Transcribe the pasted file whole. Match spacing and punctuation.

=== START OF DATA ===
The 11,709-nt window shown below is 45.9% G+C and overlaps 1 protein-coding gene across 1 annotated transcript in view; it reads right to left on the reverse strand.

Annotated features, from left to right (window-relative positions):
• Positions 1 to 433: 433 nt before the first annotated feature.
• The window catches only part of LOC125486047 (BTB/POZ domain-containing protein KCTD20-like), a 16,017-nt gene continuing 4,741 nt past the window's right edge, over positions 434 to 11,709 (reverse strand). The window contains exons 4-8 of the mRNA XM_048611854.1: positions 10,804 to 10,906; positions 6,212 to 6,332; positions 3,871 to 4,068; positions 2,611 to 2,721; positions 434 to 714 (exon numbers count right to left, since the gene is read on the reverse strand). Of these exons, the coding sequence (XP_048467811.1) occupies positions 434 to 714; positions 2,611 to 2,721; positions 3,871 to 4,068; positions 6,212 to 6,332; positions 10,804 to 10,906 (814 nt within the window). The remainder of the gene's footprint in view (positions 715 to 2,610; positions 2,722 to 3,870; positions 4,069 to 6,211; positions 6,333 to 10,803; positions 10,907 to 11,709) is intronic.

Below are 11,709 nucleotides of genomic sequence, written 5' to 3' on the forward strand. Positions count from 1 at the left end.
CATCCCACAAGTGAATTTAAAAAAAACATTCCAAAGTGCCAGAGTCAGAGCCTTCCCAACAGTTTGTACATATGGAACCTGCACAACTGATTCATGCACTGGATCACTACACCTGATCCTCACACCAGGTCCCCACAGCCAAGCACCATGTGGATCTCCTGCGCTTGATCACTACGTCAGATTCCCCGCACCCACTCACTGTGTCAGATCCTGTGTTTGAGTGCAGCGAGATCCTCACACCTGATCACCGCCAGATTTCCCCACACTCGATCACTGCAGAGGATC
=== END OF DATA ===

The 11,709-nt window shown below is 45.9% G+C and overlaps 1 protein-coding gene across 1 annotated transcript in view; it reads right to left on the reverse strand.

Annotated features, from left to right (window-relative positions):
• Positions 1 to 433: 433 nt before the first annotated feature.
• The window catches only part of LOC125486047 (BTB/POZ domain-containing protein KCTD20-like), a 16,017-nt gene continuing 4,741 nt past the window's right edge, over positions 434 to 11,709 (reverse strand). The window contains exons 4-8 of the mRNA XM_048611854.1: positions 10,804 to 10,906; positions 6,212 to 6,332; positions 3,871 to 4,068; positions 2,611 to 2,721; positions 434 to 714 (exon numbers count right to left, since the gene is read on the reverse strand). Of these exons, the coding sequence (XP_048467811.1) occupies positions 434 to 714; positions 2,611 to 2,721; positions 3,871 to 4,068; positions 6,212 to 6,332; positions 10,804 to 10,906 (814 nt within the window). The remainder of the gene's footprint in view (positions 715 to 2,610; positions 2,722 to 3,870; positions 4,069 to 6,211; positions 6,333 to 10,803; positions 10,907 to 11,709) is intronic.

Below are 11,709 nucleotides of genomic sequence, written 5' to 3' on the forward strand. Positions count from 1 at the left end.
CATCCCACAAGTGAATTTAAAAAAAACATTCCAAAGTGCCAGAGTCAGAGCCTTCCCAACAGTTTGTACATATGGAACCTGCACAACTGATTCATGCACTGGATCACTACACCTGATCCTCACACCAGGTCCCCACAGCCAAGCACCATGTGGATCTCCTGCGCTTGATCACTACGTCAGATTCCCCGCACCCACTCACTGTGTCAGATCCTGTGTTTGAGTGCAGCGAGATCCTCACACCTGATCACCGCCAGATTTCCCCACACTCGATCACTGCAGAGGATC